As a result, the RAs do have legitimate job concerns. This is because they are working with the university to improve the living environment for everyone. Moreover, they are provided with compensation for these services. This means that RAs are entitled to greater protections inside the workplace and a process that is addressing their issues. At the same time, the high turnover rates are indicating that something is wrong with the way current policies and procedures are applied. This is a sign that the university is overly enforcing its provisions to the point that most people will leave. Those who stay are frustrated by the lack of transparency and openness in having their grievances heard. These challenges are forcing them to support collective bargaining and how it is applied.


Yes, the RAs that are opposed to unionization do have legitimate concerns. This is because the administration could engage in some form of retribution against those who supported the union. In the future, this will make it difficult for the school to hire RAs and it creates a large bureaucracy. This is challenging in addressing critical issues and grievance by having an organization which is creating divisions. When this happens, there is a possibility that the school could outsource this function to private firms and abandon the RA program.

For example, in many states the right to collective bargaining for public sector employees is being revoked or revised. This is because unions are hurting the capacity of firms to adjust with the changes they are facing inside the marketplace. It is a tool that is hindering them in reaching critical objectives. This is problematic, as the university could question the legality of collective bargaining and the purpose of the union. If this were to take place, they may outsource critical functions to third party providers. (Olafson, 2011)

The way that unionization will change residence hall life is by creating clear divisions between university officials and staff. This means that there will be an atmosphere of animosity which will hurt the environment. At the same time, there is the possibility that many students could opt to live on their own inside the community. This is because they feel that the atmosphere is not supportive and they are tired of the division between university officials and RAs.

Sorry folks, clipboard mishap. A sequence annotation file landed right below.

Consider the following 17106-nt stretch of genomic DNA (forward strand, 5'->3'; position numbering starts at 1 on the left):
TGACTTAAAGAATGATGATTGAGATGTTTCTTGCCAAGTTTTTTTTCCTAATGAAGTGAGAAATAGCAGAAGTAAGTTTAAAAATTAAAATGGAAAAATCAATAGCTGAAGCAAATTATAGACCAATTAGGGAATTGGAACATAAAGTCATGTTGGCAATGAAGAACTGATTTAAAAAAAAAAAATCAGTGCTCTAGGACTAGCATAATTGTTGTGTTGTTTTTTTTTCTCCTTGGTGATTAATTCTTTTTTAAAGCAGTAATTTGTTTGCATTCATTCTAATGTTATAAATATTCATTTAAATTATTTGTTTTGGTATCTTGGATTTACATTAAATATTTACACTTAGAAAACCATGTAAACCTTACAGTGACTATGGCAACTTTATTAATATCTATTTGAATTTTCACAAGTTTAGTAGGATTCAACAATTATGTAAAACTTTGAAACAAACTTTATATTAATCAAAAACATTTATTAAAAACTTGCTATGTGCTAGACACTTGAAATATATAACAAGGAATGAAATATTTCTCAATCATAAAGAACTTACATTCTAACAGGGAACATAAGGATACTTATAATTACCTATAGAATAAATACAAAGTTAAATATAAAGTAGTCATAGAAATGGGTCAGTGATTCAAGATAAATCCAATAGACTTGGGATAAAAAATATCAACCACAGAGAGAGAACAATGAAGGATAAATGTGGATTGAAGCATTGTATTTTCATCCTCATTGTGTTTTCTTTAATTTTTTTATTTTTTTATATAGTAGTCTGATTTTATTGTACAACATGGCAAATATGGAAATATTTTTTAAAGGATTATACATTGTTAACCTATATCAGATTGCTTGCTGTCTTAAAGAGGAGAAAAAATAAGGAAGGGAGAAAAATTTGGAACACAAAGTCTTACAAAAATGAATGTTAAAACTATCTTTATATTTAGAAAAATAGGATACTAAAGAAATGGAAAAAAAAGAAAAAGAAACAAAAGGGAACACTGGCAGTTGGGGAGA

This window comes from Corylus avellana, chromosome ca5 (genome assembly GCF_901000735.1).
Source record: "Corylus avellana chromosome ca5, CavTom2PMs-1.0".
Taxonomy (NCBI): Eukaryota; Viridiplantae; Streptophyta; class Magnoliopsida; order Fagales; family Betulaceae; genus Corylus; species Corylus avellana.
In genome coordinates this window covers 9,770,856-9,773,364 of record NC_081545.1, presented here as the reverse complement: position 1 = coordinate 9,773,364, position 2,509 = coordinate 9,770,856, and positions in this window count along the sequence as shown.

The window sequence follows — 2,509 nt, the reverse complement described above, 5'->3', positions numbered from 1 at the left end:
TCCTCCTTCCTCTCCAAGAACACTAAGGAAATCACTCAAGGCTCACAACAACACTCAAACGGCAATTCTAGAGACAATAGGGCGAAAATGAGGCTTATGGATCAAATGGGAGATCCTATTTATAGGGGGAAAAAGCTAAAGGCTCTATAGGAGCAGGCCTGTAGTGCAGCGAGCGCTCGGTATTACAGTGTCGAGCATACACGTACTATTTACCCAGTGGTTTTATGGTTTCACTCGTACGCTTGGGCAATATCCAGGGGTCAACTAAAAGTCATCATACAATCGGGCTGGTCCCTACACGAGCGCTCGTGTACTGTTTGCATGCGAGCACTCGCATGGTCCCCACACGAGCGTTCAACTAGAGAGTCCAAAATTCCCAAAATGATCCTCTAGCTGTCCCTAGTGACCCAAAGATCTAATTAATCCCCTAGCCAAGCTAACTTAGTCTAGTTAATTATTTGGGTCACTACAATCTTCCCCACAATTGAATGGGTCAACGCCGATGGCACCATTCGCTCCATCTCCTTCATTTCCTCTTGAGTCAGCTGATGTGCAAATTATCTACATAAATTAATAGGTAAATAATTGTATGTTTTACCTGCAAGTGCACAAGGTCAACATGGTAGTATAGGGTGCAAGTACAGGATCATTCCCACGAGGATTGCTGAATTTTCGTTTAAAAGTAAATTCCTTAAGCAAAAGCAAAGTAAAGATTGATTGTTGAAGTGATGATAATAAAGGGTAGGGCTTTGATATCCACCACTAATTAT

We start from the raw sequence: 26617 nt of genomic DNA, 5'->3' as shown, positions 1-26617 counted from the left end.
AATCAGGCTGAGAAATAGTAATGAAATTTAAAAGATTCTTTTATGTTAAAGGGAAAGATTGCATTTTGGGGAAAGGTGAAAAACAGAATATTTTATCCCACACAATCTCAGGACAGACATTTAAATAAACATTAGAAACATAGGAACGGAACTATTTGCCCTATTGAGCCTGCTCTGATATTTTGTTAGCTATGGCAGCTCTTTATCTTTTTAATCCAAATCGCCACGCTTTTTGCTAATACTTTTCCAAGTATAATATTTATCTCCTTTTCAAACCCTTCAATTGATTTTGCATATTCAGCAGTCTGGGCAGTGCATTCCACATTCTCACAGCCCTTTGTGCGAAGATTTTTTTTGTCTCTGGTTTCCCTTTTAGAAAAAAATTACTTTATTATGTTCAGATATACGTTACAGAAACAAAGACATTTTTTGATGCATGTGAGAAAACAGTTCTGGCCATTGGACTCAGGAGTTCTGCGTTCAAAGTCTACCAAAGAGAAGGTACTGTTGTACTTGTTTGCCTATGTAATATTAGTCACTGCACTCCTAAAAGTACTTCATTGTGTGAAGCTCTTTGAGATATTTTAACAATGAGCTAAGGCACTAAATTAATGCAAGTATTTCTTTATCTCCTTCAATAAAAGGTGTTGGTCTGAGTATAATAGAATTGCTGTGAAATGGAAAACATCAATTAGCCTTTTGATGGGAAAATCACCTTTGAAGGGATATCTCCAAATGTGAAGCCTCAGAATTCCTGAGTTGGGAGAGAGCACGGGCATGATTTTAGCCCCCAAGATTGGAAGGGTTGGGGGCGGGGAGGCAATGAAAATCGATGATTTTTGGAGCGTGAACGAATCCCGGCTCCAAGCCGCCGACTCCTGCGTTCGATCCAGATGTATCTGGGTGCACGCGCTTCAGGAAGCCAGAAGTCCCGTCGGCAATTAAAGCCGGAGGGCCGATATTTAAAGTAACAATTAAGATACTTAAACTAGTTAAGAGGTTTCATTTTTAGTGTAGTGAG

The union recognition for public employees is taking a more liberal interpretation as to who is classified as a worker. Evidence of this can be seen with the basic definition of an employee under the NLRA which says, "The term 'employee' shall include any employee, and shall not be limited to the employees of a particular employer. This includes any individual whose work has ceased as a consequence of, or in connection with, any current labor dispute or because of any unfair labor practice, and who has not obtained any other regular and substantially equivalent employment, but shall not include any individual employed as an agricultural laborer, or in the domestic service of any family or person at his home, or any individual employed by his parent or spouse, or any individual having the status of an independent contractor, or any individual employed as a supervisor, or any individual employed by an employer subject to the Railway Labor Act." ("National Labor Relations Act," 2012)

This is illustrating how RAs are not excluded from the law. As it is specifically defining who is considered to be an employee and what conditions must exist to meet these…